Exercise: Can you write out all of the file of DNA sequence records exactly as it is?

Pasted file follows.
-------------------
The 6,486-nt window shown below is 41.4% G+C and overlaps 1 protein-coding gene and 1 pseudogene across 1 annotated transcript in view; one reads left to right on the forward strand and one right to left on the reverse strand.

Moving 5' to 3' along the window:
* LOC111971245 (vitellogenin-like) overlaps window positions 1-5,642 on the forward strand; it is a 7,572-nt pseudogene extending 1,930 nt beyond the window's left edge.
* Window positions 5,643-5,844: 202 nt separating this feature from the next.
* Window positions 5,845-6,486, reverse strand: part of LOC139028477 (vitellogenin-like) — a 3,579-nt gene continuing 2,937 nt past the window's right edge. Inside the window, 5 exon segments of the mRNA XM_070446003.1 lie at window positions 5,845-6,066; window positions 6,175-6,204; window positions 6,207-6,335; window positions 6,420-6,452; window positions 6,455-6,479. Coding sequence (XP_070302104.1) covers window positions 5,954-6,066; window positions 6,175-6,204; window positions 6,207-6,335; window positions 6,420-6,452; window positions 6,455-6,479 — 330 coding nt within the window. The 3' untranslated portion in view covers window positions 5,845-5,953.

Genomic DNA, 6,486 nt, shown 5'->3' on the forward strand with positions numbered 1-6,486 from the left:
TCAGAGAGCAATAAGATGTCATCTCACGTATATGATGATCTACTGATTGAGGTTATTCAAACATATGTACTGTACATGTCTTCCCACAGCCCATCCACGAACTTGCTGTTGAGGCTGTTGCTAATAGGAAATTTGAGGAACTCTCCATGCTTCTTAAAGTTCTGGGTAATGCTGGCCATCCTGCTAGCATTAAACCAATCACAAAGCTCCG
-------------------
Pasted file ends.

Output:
The 6,486-nt window shown below is 41.4% G+C and overlaps 1 protein-coding gene and 1 pseudogene across 1 annotated transcript in view; one reads left to right on the forward strand and one right to left on the reverse strand.

Moving 5' to 3' along the window:
* LOC111971245 (vitellogenin-like) overlaps window positions 1-5,642 on the forward strand; it is a 7,572-nt pseudogene extending 1,930 nt beyond the window's left edge.
* Window positions 5,643-5,844: 202 nt separating this feature from the next.
* Window positions 5,845-6,486, reverse strand: part of LOC139028477 (vitellogenin-like) — a 3,579-nt gene continuing 2,937 nt past the window's right edge. Inside the window, 5 exon segments of the mRNA XM_070446003.1 lie at window positions 5,845-6,066; window positions 6,175-6,204; window positions 6,207-6,335; window positions 6,420-6,452; window positions 6,455-6,479. Coding sequence (XP_070302104.1) covers window positions 5,954-6,066; window positions 6,175-6,204; window positions 6,207-6,335; window positions 6,420-6,452; window positions 6,455-6,479 — 330 coding nt within the window. The 3' untranslated portion in view covers window positions 5,845-5,953.

Genomic DNA, 6,486 nt, shown 5'->3' on the forward strand with positions numbered 1-6,486 from the left:
TCAGAGAGCAATAAGATGTCATCTCACGTATATGATGATCTACTGATTGAGGTTATTCAAACATATGTACTGTACATGTCTTCCCACAGCCCATCCACGAACTTGCTGTTGAGGCTGTTGCTAATAGGAAATTTGAGGAACTCTCCATGCTTCTTAAAGTTCTGGGTAATGCTGGCCATCCTGCTAGCATTAAACCAATCACAAAGCTCCG